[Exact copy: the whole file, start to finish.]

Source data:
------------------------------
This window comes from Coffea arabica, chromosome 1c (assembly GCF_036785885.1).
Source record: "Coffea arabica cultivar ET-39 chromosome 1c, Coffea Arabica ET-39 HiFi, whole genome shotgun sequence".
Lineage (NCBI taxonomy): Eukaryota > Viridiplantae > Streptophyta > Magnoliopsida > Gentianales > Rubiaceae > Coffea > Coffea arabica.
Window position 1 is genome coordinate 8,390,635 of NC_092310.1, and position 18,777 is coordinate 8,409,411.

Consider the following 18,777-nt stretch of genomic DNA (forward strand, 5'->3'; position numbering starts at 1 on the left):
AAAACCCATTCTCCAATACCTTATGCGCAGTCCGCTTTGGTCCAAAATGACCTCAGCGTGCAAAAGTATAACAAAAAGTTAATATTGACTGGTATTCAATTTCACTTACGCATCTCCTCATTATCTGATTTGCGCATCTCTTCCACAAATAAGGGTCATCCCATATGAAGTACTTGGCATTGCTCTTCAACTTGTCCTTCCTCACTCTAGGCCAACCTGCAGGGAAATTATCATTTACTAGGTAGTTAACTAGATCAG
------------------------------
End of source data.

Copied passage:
This window comes from Coffea arabica, chromosome 1c (assembly GCF_036785885.1).
Source record: "Coffea arabica cultivar ET-39 chromosome 1c, Coffea Arabica ET-39 HiFi, whole genome shotgun sequence".
Lineage (NCBI taxonomy): Eukaryota > Viridiplantae > Streptophyta > Magnoliopsida > Gentianales > Rubiaceae > Coffea > Coffea arabica.
Window position 1 is genome coordinate 8,390,635 of NC_092310.1, and position 18,777 is coordinate 8,409,411.

Consider the following 18,777-nt stretch of genomic DNA (forward strand, 5'->3'; position numbering starts at 1 on the left):
AAAACCCATTCTCCAATACCTTATGCGCAGTCCGCTTTGGTCCAAAATGACCTCAGCGTGCAAAAGTATAACAAAAAGTTAATATTGACTGGTATTCAATTTCACTTACGCATCTCCTCATTATCTGATTTGCGCATCTCTTCCACAAATAAGGGTCATCCCATATGAAGTACTTGGCATTGCTCTTCAACTTGTCCTTCCTCACTCTAGGCCAACCTGCAGGGAAATTATCATTTACTAGGTAGTTAACTAGATCAG